The 30d is a very good unit too. It's really not much slower than the M50d in a straight line but is far more relaxed, of course.
The one with the air suspension was supremely comfortable and quiet, raising and lowering itself depending on speed and conditions. The 30d was very accomplished on the loose gravel surface BMW bravely sent us over once I'd pressed the adaptive switch. The standard underbody protection is clearly very good - barely a ping from the gravel.
On both cars, the steering was a standout - the X4 M40i I came home to had a less than deft setup, with the weight in sport plus set too high. Neither 30d or M50d felt too heavy.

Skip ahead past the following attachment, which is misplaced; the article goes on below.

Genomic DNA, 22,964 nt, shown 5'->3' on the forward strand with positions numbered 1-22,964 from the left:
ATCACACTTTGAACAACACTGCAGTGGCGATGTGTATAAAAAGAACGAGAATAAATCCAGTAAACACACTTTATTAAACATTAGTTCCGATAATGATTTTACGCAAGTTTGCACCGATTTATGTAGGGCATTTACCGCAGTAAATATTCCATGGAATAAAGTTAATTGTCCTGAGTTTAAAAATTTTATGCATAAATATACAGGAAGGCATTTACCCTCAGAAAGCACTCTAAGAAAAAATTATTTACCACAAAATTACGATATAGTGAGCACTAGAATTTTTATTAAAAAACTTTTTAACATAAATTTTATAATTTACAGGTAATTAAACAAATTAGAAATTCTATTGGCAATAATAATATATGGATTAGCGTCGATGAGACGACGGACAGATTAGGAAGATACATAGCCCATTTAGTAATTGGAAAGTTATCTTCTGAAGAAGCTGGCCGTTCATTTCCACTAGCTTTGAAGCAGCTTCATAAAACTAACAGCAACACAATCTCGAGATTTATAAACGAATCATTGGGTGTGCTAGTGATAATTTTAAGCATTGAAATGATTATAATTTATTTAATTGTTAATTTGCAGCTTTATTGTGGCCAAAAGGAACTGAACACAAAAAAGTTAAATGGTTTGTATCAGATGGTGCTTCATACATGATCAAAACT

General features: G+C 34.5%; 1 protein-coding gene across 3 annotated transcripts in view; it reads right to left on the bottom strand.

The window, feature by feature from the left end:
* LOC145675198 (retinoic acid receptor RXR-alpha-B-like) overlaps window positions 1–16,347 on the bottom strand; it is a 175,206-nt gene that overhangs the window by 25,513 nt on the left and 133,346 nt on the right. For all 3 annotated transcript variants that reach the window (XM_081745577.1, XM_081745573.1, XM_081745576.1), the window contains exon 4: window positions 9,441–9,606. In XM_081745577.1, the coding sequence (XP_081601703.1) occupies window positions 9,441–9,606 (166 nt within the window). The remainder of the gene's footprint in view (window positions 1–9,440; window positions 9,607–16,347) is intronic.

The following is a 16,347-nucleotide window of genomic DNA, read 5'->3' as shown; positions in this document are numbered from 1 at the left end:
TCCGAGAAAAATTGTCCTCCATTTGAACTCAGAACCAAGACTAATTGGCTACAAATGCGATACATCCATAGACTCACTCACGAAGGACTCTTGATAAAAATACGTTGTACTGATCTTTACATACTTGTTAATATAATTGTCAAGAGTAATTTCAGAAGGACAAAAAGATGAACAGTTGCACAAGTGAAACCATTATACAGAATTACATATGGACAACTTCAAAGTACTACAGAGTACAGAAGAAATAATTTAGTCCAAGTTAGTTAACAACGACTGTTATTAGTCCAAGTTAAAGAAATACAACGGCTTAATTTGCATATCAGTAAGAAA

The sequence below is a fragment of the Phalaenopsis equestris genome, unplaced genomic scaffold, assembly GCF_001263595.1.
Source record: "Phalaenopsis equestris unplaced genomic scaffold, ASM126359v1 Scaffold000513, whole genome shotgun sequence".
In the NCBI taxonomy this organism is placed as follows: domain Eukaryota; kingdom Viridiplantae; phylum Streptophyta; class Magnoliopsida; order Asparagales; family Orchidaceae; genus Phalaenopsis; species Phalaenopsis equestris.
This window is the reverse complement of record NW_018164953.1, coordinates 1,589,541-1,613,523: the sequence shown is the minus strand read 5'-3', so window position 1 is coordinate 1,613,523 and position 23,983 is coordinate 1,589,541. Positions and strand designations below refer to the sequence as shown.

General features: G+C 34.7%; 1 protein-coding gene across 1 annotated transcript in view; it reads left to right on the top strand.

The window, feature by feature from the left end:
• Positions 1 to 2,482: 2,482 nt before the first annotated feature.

As an xOffroad package wasn't available, we haven't done an off road review. I can, however, guarantee you won't have to get out and operate hub switches.
The Levante is yet to be tested by ANCAP. That said, the Levante has six airbags and is equipped with advanced safety equipment such as AEB, lane keeping assistance and lane departure warning, blind spot warning with steering assistance, traffic sign recognition and adaptive cruise control.
A puncture repair kit is under the boot floor.
The new X5's significant safety features an airbag count of seven, AEB (auto emergency braking), lane departure warning, lane change warning, blind spot assist, electronic brake force distribution, reverse camera, DSC (sometimes called ESP), reverse cross traffic alert, speed limit assist and information, hill descent control, and a warning triangle (it is a BMW).
If you need to fit a baby car seat, there are two ISOFIX points and three child seat anchor points in the second row.
The X5 range scored the maximum five-star ANCAP safety rating when tested in late 2018.